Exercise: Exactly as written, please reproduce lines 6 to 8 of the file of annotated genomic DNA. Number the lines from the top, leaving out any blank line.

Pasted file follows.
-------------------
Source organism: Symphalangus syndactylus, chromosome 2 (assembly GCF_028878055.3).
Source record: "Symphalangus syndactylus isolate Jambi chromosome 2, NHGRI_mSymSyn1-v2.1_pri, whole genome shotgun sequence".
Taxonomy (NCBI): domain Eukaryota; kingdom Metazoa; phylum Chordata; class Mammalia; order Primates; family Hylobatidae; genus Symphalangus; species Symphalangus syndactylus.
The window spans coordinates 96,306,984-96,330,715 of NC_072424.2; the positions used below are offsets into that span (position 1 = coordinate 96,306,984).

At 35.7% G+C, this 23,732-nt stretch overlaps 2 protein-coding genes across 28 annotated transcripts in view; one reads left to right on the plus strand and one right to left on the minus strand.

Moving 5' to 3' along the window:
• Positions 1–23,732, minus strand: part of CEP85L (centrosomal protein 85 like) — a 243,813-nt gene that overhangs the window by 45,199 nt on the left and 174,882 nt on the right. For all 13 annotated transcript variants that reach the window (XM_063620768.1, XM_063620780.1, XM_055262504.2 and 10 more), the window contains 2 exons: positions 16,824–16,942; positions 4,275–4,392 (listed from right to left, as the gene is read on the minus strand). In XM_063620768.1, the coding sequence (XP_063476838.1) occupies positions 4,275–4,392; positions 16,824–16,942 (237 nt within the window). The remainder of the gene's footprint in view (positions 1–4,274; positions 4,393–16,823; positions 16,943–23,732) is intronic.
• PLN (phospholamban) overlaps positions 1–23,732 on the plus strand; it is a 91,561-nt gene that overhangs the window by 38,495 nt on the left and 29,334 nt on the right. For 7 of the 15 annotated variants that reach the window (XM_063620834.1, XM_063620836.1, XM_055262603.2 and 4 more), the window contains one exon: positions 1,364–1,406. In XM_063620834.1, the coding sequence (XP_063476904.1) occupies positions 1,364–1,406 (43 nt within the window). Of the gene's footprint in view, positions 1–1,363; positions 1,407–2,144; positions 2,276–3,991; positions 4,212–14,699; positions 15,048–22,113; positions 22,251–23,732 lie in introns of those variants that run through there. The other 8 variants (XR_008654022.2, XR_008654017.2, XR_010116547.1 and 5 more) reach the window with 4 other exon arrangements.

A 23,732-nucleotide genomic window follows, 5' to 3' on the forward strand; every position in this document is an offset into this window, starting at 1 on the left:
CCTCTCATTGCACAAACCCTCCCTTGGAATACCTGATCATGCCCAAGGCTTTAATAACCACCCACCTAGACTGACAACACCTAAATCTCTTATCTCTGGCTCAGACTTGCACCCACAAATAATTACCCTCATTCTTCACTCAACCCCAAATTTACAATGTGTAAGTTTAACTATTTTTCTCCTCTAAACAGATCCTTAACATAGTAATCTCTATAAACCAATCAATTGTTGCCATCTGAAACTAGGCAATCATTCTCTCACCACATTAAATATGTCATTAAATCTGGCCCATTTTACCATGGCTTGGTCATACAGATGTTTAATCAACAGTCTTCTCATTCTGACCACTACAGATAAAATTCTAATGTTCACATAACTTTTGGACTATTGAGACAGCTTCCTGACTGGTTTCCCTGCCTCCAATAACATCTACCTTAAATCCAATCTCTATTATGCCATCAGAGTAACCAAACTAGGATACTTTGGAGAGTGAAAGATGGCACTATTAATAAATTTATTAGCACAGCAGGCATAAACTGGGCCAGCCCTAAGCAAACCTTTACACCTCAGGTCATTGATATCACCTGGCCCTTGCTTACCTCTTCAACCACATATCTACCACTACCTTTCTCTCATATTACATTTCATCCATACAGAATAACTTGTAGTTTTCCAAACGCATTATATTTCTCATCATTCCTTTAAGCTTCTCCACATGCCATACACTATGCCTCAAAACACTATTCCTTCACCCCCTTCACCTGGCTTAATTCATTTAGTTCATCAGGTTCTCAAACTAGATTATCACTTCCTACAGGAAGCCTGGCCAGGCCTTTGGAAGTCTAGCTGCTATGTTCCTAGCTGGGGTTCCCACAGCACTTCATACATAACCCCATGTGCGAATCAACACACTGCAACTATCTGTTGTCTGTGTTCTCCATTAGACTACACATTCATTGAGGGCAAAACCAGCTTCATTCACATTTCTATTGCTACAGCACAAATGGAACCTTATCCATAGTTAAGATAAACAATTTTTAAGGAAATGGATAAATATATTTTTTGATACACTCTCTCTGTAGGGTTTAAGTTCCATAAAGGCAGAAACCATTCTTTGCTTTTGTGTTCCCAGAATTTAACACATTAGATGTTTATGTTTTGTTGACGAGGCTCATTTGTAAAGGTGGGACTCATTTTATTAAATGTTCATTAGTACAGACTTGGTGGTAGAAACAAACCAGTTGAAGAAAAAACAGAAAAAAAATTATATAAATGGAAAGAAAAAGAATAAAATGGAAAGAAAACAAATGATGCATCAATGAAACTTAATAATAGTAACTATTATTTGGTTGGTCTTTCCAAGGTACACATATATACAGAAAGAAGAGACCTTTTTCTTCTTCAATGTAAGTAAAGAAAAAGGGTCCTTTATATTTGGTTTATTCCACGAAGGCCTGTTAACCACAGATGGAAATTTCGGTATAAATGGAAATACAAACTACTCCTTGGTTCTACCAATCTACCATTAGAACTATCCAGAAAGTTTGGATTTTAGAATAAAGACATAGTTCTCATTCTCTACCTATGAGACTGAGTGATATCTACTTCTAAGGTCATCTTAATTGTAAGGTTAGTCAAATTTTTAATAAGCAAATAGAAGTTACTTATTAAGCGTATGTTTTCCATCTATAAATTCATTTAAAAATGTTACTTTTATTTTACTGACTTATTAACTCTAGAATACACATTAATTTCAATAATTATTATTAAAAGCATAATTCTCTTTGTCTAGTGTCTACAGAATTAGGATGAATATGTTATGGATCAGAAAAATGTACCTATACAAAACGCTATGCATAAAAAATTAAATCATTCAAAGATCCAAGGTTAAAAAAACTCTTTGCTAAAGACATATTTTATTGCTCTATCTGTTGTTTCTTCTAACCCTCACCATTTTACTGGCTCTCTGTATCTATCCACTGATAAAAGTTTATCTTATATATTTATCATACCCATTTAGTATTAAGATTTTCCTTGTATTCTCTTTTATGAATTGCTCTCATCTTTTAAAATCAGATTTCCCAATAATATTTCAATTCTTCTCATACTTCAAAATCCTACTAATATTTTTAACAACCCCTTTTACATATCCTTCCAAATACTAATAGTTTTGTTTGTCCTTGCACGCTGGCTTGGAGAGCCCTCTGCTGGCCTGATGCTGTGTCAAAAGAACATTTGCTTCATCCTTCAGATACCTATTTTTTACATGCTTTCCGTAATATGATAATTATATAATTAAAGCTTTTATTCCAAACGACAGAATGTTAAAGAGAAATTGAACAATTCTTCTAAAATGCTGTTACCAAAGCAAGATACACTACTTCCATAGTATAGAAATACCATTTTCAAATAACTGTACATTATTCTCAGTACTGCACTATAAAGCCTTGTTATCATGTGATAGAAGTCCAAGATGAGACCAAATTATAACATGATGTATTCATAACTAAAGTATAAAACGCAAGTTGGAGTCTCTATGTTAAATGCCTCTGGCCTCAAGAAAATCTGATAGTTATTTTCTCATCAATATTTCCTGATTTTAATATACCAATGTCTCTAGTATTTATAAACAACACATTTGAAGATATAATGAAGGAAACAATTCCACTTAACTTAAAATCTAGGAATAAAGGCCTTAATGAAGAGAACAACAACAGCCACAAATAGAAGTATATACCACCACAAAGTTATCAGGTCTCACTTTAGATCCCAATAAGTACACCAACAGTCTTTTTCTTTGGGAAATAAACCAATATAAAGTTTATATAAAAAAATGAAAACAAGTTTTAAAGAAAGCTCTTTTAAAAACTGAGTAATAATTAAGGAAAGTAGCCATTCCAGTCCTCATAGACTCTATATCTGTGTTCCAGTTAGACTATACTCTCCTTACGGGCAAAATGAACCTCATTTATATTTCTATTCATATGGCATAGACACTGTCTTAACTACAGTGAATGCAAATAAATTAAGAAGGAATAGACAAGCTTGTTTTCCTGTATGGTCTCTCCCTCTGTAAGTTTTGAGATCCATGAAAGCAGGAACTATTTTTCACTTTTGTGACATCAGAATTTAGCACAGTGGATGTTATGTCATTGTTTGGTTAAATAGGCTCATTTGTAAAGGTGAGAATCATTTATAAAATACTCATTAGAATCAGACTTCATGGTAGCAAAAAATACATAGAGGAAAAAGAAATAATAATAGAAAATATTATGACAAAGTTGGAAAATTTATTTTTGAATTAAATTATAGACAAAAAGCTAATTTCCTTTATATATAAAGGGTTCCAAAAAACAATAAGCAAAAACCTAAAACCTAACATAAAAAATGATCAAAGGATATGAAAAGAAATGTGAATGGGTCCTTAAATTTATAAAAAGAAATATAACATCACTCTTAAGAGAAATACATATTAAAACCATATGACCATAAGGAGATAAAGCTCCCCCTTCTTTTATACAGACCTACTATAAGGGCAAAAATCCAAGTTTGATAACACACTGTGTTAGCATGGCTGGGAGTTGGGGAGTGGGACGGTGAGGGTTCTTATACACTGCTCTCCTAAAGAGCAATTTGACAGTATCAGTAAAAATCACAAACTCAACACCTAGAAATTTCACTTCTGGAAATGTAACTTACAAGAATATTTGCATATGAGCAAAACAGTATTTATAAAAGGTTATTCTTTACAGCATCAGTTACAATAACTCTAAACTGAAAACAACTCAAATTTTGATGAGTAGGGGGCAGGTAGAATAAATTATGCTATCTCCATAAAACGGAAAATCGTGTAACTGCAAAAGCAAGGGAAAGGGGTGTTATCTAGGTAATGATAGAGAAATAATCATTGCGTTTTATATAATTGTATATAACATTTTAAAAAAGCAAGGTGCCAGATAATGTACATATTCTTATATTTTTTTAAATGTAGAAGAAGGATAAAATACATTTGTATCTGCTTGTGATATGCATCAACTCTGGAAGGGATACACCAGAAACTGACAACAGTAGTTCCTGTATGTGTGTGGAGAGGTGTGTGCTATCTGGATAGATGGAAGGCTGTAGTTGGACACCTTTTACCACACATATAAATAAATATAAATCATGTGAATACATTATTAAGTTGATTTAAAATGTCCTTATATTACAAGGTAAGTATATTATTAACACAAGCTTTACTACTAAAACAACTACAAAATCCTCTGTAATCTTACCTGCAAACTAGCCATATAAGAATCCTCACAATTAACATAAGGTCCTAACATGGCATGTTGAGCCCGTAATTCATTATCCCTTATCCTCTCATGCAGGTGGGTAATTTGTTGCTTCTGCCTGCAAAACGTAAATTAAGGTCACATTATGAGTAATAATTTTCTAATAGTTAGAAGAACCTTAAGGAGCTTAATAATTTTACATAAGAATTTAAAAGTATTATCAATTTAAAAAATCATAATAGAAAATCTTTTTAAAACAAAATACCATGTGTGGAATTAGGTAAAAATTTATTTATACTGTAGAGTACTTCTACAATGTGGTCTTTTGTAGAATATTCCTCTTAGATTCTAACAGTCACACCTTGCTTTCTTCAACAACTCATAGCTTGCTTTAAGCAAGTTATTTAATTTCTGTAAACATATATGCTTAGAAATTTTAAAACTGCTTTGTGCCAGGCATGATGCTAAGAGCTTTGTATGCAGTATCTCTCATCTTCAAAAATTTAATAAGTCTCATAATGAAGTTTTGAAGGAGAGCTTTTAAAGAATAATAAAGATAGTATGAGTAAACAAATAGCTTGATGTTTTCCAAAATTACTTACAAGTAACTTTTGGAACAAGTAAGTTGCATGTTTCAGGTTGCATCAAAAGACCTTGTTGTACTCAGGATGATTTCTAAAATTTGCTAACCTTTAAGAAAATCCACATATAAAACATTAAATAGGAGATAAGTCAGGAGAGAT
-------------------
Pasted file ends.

Moving 5' to 3' along the window:
• Positions 1–23,732, minus strand: part of CEP85L (centrosomal protein 85 like) — a 243,813-nt gene that overhangs the window by 45,199 nt on the left and 174,882 nt on the right. For all 13 annotated transcript variants that reach the window (XM_063620768.1, XM_063620780.1, XM_055262504.2 and 10 more), the window contains 2 exons: positions 16,824–16,942; positions 4,275–4,392 (listed from right to left, as the gene is read on the minus strand). In XM_063620768.1, the coding sequence (XP_063476838.1) occupies positions 4,275–4,392; positions 16,824–16,942 (237 nt within the window). The remainder of the gene's footprint in view (positions 1–4,274; positions 4,393–16,823; positions 16,943–23,732) is intronic.
• PLN (phospholamban) overlaps positions 1–23,732 on the plus strand; it is a 91,561-nt gene that overhangs the window by 38,495 nt on the left and 29,334 nt on the right. For 7 of the 15 annotated variants that reach the window (XM_063620834.1, XM_063620836.1, XM_055262603.2 and 4 more), the window contains one exon: positions 1,364–1,406. In XM_063620834.1, the coding sequence (XP_063476904.1) occupies positions 1,364–1,406 (43 nt within the window). Of the gene's footprint in view, positions 1–1,363; positions 1,407–2,144; positions 2,276–3,991; positions 4,212–14,699; positions 15,048–22,113; positions 22,251–23,732 lie in introns of those variants that run through there. The other 8 variants (XR_008654022.2, XR_008654017.2, XR_010116547.1 and 5 more) reach the window with 4 other exon arrangements.